Launch into cyberspace

  • Access to the internet will make NGOs in Nepal more reliable, faster and efficient

Dec 3, 2017-

The then Royal Nepal Academy of Science and Technology (Ronast) and a private company, Mercantile Office Systems, brought the internet to Nepal in 1992. Since then, the number of internet users has increased drastically and continues to swell. According to the 2017 Management Information System report published by the Nepal Telecommunications Authority, internet penetration has increased to more than 18.22 percent of the population. 

Nepal is a least developed country, and non-governmental organisations (NGOs) play a key role in the delivery of services and products in remote regions where government presence is minimal. Against this backdrop, NGOs need to be connected to the internet to reach a wider section of the population. However, there is no data about the number of NGOs accessing the internet in Nepal. According to the Social Welfare Council, there are 46,235 NGOs registered in Nepal. Among them, many don’t have websites or email addresses. 

Access key for awareness

The 2017 Global NGO Online Technology Report published by Nonprofit Tech for Good says that 92 percent of global NGOs maintain websites. According to its survey of 4,908 NGOs in Africa, Asia, Australia and Oceania, Europe, North America and South America, 32 percent use social media strategy. This study provides an updated set of benchmarks for success in online technology for NGOs by continent. Most global NGOs use technology to publish advertisements, create online awareness, raise funds, recruit personnel and organise campaigns. According to the report, 88 percent of global NGOs agree that social media is effective for creating social change and communicating with their supporters. 

By comparison, the level of internet access among Nepali NGOs is low. NGOs can make their data and work details accessible to the public by putting them on their websites. This allows people to access the information from any corner of the world. The Nepal government has established an online Aid Management Platform to showcase bilateral and multilateral aid projects. This portal can be accessed from anywhere in the world. This is one of the best examples of showing the accountability of an organisation or the government via technology. If an NGO uploads its work details to its website, its supporters will not have to visit the office to obtain the information. They can get it on the web. NGOs will also be able to gain global supporters and credibility because of internationalisation of their work details through the web.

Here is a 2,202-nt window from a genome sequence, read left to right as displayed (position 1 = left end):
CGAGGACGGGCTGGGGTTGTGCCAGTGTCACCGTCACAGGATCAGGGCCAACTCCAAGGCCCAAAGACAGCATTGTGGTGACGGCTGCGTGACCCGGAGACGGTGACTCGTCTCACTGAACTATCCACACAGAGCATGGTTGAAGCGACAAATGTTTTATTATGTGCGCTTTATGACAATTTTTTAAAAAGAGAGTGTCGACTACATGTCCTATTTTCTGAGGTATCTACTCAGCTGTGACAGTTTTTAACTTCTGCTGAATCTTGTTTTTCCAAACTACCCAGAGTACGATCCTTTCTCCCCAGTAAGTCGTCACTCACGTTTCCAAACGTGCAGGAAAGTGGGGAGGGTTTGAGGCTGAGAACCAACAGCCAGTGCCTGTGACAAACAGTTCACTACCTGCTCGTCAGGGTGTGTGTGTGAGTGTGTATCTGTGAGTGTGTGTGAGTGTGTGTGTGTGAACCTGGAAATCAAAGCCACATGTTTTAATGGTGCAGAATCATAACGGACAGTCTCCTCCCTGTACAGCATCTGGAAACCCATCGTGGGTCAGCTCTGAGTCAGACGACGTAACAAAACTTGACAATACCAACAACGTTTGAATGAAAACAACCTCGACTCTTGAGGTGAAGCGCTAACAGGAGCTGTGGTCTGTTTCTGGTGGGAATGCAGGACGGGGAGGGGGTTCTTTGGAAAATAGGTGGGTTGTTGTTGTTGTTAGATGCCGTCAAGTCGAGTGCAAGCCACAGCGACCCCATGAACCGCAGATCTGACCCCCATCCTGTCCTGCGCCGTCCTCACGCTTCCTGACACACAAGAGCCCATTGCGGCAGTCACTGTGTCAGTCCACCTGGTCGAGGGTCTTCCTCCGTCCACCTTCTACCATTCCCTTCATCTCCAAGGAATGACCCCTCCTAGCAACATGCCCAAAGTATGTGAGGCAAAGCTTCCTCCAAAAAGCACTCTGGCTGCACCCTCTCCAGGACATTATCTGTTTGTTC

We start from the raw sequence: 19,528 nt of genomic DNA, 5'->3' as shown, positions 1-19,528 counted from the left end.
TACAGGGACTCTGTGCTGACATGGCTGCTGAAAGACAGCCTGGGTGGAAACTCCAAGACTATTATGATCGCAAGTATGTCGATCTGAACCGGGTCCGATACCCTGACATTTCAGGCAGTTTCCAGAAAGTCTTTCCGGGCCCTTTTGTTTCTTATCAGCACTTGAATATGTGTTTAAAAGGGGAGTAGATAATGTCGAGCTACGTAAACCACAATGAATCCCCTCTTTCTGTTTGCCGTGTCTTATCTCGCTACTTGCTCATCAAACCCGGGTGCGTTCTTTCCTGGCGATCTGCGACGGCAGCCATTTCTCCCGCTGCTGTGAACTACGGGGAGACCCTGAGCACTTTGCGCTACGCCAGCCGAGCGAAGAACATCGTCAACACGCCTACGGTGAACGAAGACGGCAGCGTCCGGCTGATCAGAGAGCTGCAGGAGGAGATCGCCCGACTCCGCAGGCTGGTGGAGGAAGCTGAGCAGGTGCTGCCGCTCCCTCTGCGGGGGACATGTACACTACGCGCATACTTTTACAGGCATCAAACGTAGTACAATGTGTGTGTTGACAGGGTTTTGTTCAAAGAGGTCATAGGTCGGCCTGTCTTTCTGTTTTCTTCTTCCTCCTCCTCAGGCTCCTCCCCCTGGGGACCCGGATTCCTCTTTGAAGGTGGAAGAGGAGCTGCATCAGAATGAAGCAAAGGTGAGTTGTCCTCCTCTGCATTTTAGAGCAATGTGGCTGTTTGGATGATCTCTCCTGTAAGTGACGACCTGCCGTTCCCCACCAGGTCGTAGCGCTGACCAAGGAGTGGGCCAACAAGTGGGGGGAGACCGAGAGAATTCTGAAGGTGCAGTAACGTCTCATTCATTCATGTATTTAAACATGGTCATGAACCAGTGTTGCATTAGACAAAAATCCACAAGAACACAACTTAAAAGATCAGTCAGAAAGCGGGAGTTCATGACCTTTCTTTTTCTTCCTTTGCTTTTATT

Coffee shops are the new offices

In Nepal, we doubt the existence of using technology to promote non-profit work. But such NGOs do exist around the world. Some examples of such NGOs are Avaaz.org, Getup, SumofUs, Jhatkaa.org and Moveon.org. All of them have one thing in common: They are predominantly tech NGOs and they do online campaigns. In addition to that, these organisations work virtually from cafes and libraries around the world with the support of their global staff. These tech-savvy NGOs are challenging growing threats to the environment, rule of law and human rights in their countries or globally. They use the internet for the purpose of recruiting, organising, sensitising, fundraising and mobilising people. 

The internet currently plays a significant role by creating markets for social causes and connecting funding agencies to them. It is easy to develop an online platform where organisations can create fundraising campaigns for a cause. Putting a cause on the internet for fundraising allows it to reach a wider audience. There is a chance of attaining greater success compared to traditional fundraising campaigns which generally involves pitching to donors. In today’s globalised world, if all NGOs from Kathmandu to Kalikot are connected via the internet and all of them have websites, there is a greater chance of getting funds and sharing their work globally. The government can play an important role to increase the use of the internet among NGOs. It can make a policy requiring each and every NGO to have a website to be registered. The Social Welfare Council can check whether the NGOs being registered have their own websites or not. 

Likewise, the NGO Federation of Nepal can provide free web design courses and web techniques to their newly registered and existing members for the purpose of motivating them and scaling up their operations. In addition to that, NGOs themselves should allocate a certain amount of funds to empower their organisations in terms of the internet and technology. If this happens, the numerous NGOs in Nepal can have better access to marginalised people than before. If accessibility increases, performance will also increase, making Nepali NGOs more reliable, faster, efficient and pro-public. This is a technologically driven world, and technology can overcome social problems if utilised properly by social organisations. 

- Lama is a director of Garjan-Nepal, a non-profit organisation based in Nepal

Published: 03-12-2017 08:13

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